–Rebecca

Carlo Strenger – A renegade Jew with a Universal Message

Welcome to our new website!

This site is dedicated to the memory of Deb Tambor, a young mother who was rejected by her family and community for the ‘sin’ of following her own path and exercising her right to religious freedom.


Dedicated on Chanukah, the festival of lights, this site aims to spread light to those who are left in the darkness of rejection and loneliness.

Lighting the Way – By Rabbi Adam Chalom

The Maccabees make complicated heroes. Yes, they stood up for being Jewish against forced assimilation to Greek culture. And yes, they achieved Jewish independence for a hundred years, a model for Jewish self-defense and dignity that resonates even today. At the same time, they were religious fanatics, the haredim of their day: the first person killed in the revolt was a Jew participating in Greek religion, and the Maccabee kingdom made the nations they conquered convert to Judaism (including circumcision!). We who enjoy to modern, secular culture, we who like a clean shave and “immodest” clothing, we have more in common with Hellenized Jews the Maccabees hated than with the Maccabees themselves.

Hanukkah is a complicated holiday. The miracle of the lights story first appears in the Babylonian Talmud, but it is NOT in the histories of Josephus or First or Second Maccabees, which were written much closer in time to the Maccabean revolt. In fact, the Books of Maccabees give alternative reasons why the holiday is 8 days long: a Temple dedication like Solomon’s in I Kings, or Sukkot out of season. There may even be an earlier lighting holiday connected to the winter solstice, a common human experience not unique to the Jews, buried behind it all. Most complicated of all, for people who have become less religious, and who may have family they no longer connect with, a season of celebration and joy can bring loneliness and sadness instead.

What can we do with this history and this holiday? There are many human reasons to celebrate light fighting darkness that also apply to those on their own derech: the light of knowledge fighting superstition, the light of inspiration helping us move forward, the light given by human discovery to improve the world. Even though the Maccabees and today’s traditionalists try to impose their Judaism on others, the fact that Jews are still arguing about ways to be Jewish makes us part of a deeply rooted tradition. And, even without miracles or mitzvot, many of us value Jewish survival, Jewish distinctiveness, and the richness of unique Jewish expressions of the unique Jewish experience, our family’s subset of the human experience.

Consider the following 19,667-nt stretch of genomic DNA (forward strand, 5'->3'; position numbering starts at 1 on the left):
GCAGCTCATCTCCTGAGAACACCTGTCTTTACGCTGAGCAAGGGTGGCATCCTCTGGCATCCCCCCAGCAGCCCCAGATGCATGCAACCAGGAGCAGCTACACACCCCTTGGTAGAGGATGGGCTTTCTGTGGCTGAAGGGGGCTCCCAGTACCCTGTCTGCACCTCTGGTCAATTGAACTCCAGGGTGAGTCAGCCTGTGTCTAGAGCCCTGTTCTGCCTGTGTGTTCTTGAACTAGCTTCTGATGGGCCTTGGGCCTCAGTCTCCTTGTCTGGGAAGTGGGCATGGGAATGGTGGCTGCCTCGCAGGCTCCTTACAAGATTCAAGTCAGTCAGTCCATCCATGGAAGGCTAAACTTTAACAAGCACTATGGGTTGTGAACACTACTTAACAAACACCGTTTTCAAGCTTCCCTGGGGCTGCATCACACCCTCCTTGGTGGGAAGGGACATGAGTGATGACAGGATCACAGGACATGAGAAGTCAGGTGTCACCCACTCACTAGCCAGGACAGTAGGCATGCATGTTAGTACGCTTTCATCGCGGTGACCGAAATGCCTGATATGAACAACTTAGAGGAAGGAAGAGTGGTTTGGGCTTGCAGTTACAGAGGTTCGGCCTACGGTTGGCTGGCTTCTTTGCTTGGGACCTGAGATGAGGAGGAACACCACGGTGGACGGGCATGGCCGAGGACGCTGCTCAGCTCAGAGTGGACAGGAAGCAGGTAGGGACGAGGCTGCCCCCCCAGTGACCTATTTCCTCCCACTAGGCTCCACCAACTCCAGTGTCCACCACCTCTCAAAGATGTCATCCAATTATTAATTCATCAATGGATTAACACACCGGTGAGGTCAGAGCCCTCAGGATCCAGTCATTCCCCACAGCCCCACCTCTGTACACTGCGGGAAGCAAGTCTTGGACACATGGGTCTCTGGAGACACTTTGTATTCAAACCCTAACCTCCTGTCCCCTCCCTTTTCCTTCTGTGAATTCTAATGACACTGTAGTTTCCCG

The most important symbolism Hanukkah can provide to those “off the derech,” on their own derech, is the role they can play. When the shamash is used to light other candles, it keeps burning just as brightly, and together even more light shines. We can be the shamash to others, to our community, to people in need, even to ourselves through difficult times. The secular Israeli Hanukkah song “Anu Nos’im Lapidim – We are Carrying Torches,” puts it very well in its last stanza:

Ness lo karah lanu –
Pach shemen lo matzanu.
Basela chatzavnu ad dam –
Vayehi or!

No miracle befell us –
No cruse of oil found by us.
We quarried rock until we bled –
And then there was light!

http://www.hebrewsongs.com/?song=anunosimlapidim . Hebrew lyrics at http://shironet.mako.co.il/artist?type=lyrics&lang=1&wrkid=373&prfid=806&song_title=83b0